Written and directed by Pål Sletaune
Norwegian with English subtitles
Single mother Anna (Rapace) and her 8 year old son, Anders, move into an apartment block after escaping her abusive husband who almost killed their young son. Upon moving into their new home, Anna is understandably concerned and protective of her son, however she takes it to the extreme in making him sleep next to her rather than in his own room. The fear of being found by her estranged husband appears to have deeply affecting Anna and her concern for the welfare of her son takes precidence. After visits from the social workers, she is forced into allowing Anders to sleep in his own room after they warn her that her ex is trying to fight for custody. Anna eventually gives in when she purchases a pair of baby monitors, so she can monitor Anders whilst he sleeps in the other room. Anna is pleased with their new living arrangement, however when she awakens to screams emitting from the monitor from another set in the apartment building, she becomes fearful and suspicious of her neighbours around her. With only a lonely electronic store worker as friend, Anna must deal with her increasing paranoia whilst protecting Anders at all costs.
I’m a big fan of Swedish born actress, Noomi Rapace, who I first noticed in the adaptation of the Stieg Larsson’s Millennium Trilogy’s The Girl With The Dragon Tattoo as troubled computer hacker, Lisbeth Salander. Noomi’s role was demanding as Lisbeth and she rose to the challenge to totally become her in every way. Noomi then went on to become the lead of Ridley Scott’s much anticipated Prometheus which I thoroughly enjoyed but Rapace’s role wasn’t as convincing as that in the Millennoum Trilogy. The scenes in Prometheus where she was happy go lucky didn’t quite work that well. However, she performed with gusto in the action and intense scenes and it’s with Babycall where we are back in Noomi’s territory. She has an ability to play troubled parts with perfection, not saying much but acting her entire character across to the viewer. In Babycall, her character demands a lot, as Anna is a distubed young woman who’s lead a life of fear and has the maternal instinct to protect her son at all costs. However, the poor woman is so broken and scared, she sits in the school playground all day waiting for Anders to exit at home time. Noticing her strange behavour, the headteacher apporaches her but Anna makes a swift exit and catches a bus only to get off at the next stop and walk back to the school. Not only is Anna paranoid, but she’s also a bit obsessive and wrapping Anders up in cotton wool won’t help him or her sanity.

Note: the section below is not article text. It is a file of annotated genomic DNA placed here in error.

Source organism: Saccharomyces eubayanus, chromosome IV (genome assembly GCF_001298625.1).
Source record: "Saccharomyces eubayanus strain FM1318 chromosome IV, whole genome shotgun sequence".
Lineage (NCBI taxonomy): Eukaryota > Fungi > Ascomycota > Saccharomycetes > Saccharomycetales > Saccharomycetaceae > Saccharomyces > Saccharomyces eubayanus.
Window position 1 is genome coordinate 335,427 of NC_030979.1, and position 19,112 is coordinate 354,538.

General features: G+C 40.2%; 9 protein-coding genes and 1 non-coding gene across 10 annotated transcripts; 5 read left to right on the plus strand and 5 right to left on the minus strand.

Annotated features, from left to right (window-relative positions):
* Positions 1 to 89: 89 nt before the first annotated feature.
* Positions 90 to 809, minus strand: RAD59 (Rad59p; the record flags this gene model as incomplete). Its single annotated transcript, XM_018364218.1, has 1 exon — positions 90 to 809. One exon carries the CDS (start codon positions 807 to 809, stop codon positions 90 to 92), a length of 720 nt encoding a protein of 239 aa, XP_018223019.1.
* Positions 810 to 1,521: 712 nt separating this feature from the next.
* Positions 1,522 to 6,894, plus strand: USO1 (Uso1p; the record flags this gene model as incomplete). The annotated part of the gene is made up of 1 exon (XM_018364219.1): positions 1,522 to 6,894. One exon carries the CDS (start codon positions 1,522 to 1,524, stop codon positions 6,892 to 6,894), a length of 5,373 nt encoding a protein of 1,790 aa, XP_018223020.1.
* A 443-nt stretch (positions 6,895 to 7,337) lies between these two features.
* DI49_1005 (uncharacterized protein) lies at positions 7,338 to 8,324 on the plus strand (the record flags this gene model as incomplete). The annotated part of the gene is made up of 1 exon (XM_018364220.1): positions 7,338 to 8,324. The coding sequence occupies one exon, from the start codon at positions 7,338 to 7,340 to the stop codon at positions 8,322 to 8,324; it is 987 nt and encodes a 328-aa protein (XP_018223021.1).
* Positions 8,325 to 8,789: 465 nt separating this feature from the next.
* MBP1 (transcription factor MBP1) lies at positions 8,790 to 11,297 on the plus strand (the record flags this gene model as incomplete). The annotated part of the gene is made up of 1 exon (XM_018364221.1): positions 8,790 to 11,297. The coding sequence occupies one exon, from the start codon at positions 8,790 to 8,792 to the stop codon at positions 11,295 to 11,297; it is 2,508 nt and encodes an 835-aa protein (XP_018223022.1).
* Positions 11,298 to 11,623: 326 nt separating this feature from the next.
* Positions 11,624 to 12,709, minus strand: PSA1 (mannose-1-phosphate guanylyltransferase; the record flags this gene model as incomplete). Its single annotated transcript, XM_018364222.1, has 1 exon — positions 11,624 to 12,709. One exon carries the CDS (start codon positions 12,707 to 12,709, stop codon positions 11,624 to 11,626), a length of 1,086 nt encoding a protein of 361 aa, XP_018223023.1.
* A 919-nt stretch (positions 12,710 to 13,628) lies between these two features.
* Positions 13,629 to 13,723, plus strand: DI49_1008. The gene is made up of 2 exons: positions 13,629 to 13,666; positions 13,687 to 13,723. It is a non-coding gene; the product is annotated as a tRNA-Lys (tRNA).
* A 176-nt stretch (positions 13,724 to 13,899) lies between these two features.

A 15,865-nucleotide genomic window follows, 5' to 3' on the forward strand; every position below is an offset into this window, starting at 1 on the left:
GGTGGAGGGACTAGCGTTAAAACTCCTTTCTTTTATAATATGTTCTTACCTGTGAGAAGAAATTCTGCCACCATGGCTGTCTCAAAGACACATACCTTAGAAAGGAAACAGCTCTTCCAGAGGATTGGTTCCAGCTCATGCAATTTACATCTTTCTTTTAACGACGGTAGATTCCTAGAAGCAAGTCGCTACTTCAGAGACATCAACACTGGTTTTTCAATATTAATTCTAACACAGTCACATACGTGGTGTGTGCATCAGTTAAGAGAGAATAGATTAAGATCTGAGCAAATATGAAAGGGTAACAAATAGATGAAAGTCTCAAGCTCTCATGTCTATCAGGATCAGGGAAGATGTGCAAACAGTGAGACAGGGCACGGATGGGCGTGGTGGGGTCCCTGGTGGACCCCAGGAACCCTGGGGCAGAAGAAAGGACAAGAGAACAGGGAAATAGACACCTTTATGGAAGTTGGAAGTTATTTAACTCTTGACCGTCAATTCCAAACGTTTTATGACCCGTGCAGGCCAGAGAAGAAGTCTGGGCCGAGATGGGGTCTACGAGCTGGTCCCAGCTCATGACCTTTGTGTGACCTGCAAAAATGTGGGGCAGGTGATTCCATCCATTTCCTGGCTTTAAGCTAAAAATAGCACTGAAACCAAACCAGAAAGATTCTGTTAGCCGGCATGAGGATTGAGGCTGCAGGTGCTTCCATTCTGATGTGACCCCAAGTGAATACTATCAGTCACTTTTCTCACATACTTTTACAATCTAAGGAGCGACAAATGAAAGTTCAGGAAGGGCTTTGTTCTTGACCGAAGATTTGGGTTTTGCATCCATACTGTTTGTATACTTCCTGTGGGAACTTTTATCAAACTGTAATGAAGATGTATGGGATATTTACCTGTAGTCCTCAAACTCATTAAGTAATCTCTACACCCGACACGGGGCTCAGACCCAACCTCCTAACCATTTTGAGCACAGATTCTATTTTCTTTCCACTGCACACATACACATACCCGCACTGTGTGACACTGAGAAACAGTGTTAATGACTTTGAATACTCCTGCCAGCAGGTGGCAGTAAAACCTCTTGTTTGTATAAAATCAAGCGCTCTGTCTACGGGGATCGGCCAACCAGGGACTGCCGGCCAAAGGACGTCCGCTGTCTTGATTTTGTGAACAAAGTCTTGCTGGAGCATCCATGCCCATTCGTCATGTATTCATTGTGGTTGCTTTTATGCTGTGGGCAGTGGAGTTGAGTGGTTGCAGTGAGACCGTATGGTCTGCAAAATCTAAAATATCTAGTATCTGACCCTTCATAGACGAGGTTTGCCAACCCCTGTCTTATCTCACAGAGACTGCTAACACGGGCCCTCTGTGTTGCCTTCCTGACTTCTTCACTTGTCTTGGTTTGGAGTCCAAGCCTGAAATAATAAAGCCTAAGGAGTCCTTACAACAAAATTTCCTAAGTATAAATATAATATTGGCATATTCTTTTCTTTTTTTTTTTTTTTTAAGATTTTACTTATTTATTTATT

Whilst Anders is at school, she visits an electrical store where she bumps into store worker Helge (a superb Kristoffer Joner) who she had previously spoken to on the bus. He is a bit like Anna, he’s lonely and shy but due to a bad childhood where his mother would never let him play out or do anything in fear of getting hurt. The two misfits start a friendship and once Anna starts hearing blood-curdling screams picked up by her baby monitor purchased from the store, Helge becomes her most important ally. However, Helge is convinced she is imagining things from lack of sleep. Anna starts to break down when she struggles to define imagination from reality.
Her young son Anders, played by Vetle Qvenild Werring, is a likeable child who loves his mum but sometimes yearns for the independence that other children his age have. Anders makes a new friend at school which pleases Anna but her troubles become a lot worse when the male social worker starts coming onto her, verbally suggesting that if she refuses to play ball, he’ll make sure she’s seen as an unfit mother and Ander’s father will gain custody of their child. Battling with her mind and reality, Anna must find a solution and an escape from this nightmare.
Babycall is an engaging film, even those with litte dialogue capture strong emotions. Anna’s friendship with Helge is quite cute with both being social misfits and finding a kindred spirit in one another. Director Pål Sletaune documents Anna’s coping mechanics brilliantly and leaves us guessing where her mental state currently is at. Whilst the kick of the film is sharp, it sometimes just misses with a couple of things unexplained, such as how Anna got wet during a certain scene. Nevertheless, this is certainly a movie to watch and just goes to show that the Norwegians, Danish and Swedish have the upper hand when it comes to thrillers.